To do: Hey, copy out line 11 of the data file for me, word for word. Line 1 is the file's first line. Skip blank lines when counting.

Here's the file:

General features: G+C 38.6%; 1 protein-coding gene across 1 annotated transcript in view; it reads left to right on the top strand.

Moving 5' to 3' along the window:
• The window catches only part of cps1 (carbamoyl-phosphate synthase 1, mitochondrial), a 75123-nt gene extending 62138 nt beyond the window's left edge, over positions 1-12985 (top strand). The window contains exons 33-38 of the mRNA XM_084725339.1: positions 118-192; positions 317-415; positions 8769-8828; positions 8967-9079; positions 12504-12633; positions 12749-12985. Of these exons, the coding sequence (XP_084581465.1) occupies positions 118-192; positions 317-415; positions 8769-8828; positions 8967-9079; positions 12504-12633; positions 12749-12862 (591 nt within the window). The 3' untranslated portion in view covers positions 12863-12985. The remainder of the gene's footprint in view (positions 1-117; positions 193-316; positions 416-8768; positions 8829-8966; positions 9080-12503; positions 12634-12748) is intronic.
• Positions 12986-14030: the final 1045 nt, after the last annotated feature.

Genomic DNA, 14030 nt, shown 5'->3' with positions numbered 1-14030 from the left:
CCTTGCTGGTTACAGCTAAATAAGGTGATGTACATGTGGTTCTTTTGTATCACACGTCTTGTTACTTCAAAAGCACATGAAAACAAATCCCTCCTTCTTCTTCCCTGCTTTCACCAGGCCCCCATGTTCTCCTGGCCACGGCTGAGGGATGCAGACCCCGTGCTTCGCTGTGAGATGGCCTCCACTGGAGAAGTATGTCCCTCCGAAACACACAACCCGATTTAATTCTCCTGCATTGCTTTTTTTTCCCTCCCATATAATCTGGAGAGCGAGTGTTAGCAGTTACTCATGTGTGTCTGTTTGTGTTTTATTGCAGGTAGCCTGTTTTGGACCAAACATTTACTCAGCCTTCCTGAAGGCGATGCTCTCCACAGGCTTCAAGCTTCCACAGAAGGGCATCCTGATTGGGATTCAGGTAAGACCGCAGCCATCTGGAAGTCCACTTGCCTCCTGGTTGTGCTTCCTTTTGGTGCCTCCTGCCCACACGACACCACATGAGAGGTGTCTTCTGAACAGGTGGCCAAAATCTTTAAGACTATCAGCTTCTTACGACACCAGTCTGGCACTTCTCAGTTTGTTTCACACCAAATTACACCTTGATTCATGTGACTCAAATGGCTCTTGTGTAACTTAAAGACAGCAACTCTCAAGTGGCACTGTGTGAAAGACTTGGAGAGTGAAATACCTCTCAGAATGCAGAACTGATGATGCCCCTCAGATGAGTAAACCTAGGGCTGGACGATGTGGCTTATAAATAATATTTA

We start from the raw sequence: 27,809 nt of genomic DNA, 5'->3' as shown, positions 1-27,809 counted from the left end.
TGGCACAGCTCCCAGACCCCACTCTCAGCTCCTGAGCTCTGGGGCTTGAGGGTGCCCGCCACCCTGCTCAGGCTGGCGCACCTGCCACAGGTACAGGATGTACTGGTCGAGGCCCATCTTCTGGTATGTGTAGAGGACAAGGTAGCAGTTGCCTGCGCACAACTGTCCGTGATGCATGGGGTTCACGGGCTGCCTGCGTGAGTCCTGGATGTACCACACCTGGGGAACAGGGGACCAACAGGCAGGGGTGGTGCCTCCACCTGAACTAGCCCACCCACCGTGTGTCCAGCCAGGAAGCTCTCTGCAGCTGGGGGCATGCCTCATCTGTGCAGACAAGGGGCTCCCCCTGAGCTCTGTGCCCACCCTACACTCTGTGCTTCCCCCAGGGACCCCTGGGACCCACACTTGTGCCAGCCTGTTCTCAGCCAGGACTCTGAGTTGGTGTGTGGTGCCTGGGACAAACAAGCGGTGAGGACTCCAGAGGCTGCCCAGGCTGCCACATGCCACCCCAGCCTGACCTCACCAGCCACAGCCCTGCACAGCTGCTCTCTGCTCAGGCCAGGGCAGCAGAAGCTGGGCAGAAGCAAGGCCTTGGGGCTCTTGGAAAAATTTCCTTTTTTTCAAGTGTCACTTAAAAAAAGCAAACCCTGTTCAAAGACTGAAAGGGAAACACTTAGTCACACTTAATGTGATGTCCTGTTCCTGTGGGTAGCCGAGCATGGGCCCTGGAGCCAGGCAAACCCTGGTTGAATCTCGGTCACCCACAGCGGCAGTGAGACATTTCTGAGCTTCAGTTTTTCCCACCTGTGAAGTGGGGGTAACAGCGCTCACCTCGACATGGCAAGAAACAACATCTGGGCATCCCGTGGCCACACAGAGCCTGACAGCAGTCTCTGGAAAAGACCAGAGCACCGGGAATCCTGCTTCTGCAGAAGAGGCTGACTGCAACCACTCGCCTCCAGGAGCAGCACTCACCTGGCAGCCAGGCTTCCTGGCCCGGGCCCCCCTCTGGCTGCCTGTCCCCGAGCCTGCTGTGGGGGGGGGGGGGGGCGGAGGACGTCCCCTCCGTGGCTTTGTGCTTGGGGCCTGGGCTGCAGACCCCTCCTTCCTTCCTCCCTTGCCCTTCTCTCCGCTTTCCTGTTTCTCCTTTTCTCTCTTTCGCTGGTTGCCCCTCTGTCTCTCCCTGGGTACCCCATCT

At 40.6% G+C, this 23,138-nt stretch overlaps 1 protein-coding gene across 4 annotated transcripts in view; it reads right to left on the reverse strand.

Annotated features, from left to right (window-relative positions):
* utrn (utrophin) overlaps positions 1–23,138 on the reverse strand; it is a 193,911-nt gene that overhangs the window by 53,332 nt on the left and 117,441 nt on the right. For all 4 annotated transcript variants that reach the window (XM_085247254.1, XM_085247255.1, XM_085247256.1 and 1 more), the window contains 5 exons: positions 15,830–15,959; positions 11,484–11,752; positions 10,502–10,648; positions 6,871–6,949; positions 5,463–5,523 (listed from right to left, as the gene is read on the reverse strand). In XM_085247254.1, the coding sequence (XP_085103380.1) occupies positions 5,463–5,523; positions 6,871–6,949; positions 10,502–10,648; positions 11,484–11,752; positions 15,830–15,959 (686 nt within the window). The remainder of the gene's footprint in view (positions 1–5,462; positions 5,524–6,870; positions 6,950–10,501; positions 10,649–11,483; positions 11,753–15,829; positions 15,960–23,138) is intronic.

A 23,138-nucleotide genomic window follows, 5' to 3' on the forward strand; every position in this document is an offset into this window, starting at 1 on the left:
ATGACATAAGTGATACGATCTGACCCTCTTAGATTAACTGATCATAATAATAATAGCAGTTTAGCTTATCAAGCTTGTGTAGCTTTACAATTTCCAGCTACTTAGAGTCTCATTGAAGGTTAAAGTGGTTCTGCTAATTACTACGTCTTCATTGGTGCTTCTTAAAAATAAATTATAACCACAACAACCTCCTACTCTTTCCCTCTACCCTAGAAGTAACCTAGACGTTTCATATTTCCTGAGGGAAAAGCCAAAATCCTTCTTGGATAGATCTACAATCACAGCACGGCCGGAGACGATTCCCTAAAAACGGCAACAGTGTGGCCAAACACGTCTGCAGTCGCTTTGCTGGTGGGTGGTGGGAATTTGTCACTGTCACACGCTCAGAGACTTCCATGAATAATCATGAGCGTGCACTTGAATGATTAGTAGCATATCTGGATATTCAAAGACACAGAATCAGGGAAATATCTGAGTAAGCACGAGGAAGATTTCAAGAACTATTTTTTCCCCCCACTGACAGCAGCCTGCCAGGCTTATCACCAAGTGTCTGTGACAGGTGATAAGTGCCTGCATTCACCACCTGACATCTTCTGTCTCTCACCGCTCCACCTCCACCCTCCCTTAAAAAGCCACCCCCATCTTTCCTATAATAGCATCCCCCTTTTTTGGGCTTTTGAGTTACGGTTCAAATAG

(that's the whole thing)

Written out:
* utrn (utrophin) overlaps positions 1–23,138 on the reverse strand; it is a 193,911-nt gene that overhangs the window by 53,332 nt on the left and 117,441 nt on the right. For all 4 annotated transcript variants that reach the window (XM_085247254.1, XM_085247255.1, XM_085247256.1 and 1 more), the window contains 5 exons: positions 15,830–15,959; positions 11,484–11,752; positions 10,502–10,648; positions 6,871–6,949; positions 5,463–5,523 (listed from right to left, as the gene is read on the reverse strand). In XM_085247254.1, the coding sequence (XP_085103380.1) occupies positions 5,463–5,523; positions 6,871–6,949; positions 10,502–10,648; positions 11,484–11,752; positions 15,830–15,959 (686 nt within the window). The remainder of the gene's footprint in view (positions 1–5,462; positions 5,524–6,870; positions 6,950–10,501; positions 10,649–11,483; positions 11,753–15,829; positions 15,960–23,138) is intronic.